Foreign Emerging, Foreign Developed

Investment Implications of Middle East Developments

February 7th, 2011 | By Nick Sargen


In light of the political unrest in Tunisia and Egypt and the potential for it to spread, we have been analyzing the investment implications of recent developments in the Middle East. We distinguish between the potential impact of these developments on Developed Markets and on Emerging Markets (EM)

  • The impact on the Developed Markets has been muted thus far, mainly because the unrest has not resulted in disruptions of trade or oil. If oil were disrupted, it would likely induce a sell-off in global financial markets and a flight to quality into U.S. treasuries and the U.S. dollar.
  • Conversely, the Middle East developments and worries about overheating in emerging economies reportedly triggered outflows of $7 billion from EM equity funds this past week. Consequently, if the turmoil were to spread beyond Egypt, it could cause investors to reassess geopolitical risks and possibly end the two-year bull- run in EM stocks and bonds.

Why Egypt Could Matter for the U.S. and Developed Markets

Whenever there is political unrest in the world, it always grabs headlines in the media, and markets often over-react, if only temporarily. That said, not all countries matter from an economic or geopolitical perspective, and therefore we have to discern which ones are important from the standpoint of affecting global markets. Using this criterion, we did not react to the news of the ousting of Tunisian dictator, Ben Ali, in mid-January, because Tunisia does not stand out on the global radar screen.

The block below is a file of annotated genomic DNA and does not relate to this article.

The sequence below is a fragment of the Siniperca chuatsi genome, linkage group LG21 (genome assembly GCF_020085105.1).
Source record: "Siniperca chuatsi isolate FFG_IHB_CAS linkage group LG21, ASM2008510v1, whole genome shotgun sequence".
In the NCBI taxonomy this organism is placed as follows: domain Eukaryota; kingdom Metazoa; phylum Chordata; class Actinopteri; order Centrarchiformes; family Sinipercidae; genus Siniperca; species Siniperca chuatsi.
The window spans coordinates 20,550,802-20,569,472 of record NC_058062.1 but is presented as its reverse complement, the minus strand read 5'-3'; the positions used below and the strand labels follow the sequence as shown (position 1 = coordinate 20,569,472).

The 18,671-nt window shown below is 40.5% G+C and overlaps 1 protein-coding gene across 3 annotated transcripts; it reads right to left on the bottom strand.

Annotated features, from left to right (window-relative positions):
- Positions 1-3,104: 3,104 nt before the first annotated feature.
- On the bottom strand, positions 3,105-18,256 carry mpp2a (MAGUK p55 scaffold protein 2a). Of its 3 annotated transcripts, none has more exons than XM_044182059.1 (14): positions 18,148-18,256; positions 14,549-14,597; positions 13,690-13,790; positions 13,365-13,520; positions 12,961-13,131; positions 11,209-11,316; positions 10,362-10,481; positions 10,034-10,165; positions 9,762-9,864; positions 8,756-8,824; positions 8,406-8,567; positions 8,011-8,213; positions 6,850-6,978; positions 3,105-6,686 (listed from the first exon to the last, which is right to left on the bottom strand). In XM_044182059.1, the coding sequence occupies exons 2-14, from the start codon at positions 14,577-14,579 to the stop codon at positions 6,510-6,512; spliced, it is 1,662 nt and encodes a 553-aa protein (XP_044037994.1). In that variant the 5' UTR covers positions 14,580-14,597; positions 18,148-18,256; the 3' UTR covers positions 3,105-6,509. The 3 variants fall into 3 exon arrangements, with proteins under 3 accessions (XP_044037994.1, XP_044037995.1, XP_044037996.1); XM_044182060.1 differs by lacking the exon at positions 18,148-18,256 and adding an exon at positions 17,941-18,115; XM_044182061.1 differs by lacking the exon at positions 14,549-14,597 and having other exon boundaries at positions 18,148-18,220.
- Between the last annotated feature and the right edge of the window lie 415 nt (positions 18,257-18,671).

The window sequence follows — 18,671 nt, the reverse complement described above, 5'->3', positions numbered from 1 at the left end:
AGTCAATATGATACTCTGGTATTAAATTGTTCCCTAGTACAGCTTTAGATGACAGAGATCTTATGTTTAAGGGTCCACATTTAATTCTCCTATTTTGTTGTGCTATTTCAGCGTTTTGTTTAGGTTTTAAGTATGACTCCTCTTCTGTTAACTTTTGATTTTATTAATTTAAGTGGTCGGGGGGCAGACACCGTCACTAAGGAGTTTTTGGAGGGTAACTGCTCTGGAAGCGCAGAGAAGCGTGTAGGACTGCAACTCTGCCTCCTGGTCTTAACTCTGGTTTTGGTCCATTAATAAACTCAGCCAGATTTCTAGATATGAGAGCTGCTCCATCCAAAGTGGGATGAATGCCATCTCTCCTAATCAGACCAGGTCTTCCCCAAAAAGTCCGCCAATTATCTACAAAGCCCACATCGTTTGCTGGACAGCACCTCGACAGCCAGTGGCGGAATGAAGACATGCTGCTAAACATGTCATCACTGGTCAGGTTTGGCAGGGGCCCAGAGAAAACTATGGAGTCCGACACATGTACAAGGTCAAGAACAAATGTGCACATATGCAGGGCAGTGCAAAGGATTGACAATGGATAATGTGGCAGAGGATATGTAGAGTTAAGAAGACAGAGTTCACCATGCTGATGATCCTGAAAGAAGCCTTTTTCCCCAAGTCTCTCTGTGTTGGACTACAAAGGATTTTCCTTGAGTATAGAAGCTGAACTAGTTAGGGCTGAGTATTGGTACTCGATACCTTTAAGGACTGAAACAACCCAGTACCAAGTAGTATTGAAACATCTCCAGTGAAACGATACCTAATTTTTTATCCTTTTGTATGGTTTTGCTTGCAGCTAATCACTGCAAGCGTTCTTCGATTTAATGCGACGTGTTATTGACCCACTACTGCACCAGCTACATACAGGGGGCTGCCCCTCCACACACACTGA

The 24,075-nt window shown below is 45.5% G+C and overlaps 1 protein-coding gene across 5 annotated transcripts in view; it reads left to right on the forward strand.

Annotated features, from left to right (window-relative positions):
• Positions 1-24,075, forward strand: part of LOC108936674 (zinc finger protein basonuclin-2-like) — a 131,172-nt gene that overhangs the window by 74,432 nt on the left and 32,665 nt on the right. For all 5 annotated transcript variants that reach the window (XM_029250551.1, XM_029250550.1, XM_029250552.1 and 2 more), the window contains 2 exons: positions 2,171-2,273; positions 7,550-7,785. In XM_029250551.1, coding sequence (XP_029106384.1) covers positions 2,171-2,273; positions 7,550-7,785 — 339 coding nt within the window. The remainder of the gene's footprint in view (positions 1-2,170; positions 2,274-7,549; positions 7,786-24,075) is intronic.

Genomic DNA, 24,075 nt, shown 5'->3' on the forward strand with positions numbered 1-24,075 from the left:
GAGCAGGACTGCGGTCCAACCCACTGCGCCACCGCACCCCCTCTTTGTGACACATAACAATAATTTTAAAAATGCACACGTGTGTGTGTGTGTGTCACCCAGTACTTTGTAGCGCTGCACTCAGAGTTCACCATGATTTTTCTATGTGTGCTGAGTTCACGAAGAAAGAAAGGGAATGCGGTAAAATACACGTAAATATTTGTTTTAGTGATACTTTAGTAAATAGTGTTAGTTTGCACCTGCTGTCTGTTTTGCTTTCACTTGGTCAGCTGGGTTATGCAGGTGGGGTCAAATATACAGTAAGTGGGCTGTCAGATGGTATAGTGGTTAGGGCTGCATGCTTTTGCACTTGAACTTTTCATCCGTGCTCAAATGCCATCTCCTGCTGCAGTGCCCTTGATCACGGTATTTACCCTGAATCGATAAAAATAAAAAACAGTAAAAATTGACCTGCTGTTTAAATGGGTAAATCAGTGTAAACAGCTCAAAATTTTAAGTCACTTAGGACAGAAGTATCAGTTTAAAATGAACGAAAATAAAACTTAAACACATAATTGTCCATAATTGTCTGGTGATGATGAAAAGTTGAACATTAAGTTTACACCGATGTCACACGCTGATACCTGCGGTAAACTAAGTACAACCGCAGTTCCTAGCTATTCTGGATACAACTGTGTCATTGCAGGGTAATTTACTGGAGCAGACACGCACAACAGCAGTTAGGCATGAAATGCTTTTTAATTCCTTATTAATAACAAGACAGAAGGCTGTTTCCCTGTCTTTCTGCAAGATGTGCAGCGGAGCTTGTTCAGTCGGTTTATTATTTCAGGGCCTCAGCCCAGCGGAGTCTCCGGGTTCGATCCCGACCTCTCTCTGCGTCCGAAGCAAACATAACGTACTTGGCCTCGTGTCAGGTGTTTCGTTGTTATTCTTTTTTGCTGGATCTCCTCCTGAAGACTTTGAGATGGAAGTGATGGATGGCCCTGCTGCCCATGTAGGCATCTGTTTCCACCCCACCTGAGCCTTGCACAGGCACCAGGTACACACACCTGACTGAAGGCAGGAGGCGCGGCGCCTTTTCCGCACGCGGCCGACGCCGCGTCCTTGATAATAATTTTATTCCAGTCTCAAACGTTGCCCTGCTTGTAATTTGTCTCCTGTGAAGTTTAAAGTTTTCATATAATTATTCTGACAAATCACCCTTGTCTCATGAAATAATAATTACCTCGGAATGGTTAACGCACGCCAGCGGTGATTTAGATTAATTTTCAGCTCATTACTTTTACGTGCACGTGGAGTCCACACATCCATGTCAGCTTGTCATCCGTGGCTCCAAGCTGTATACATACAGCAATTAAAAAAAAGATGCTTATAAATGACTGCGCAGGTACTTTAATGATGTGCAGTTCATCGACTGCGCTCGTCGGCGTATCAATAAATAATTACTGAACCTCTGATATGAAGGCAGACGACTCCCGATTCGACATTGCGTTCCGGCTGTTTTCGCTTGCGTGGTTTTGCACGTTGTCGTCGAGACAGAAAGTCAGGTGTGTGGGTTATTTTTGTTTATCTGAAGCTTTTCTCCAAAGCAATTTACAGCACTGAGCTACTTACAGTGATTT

By comparison, the demonstrations in Egypt to overthrow Hosni Mubarak immediately captured our attention for a variety of reasons: (i) Egypt is one of the largest economies in the Middle East and also one of the most powerful; (ii) It was the first country in the region to sign a peace treaty with Israel, and President Mubarak has been an ally of the U.S. and (iii) It is also important because of its location and the control it has over the Suez Canal. As the movement gained traction, it contributed to a one day sell-off in U.S and global equities. However, world equity markets have rallied since then, and the U.S. stock market currently is at a 2 ½ year high on the back of an improving economy and continued strong corporate profit growth.

Why have the U.S. and other developed markets largely ignored what is happening in the Middle East? We think the main reason is that the political movement in Egypt thus far has not led to widespread conflict, and the Egyptian military, which has close ties to the U.S., is the most powerful force in the country. While there is considerable uncertainty about the final outcome, the turmoil in Egypt is very different from the situation in Iran in 1979, when the overthrow of the Shaw was led by Islamic clerics.

One factor that could alter the equation would be a disruption in oil supplies. A recent report by J.P. Morgan Asset Management (Feb 3), however, suggests that Egypt is a relatively minor player: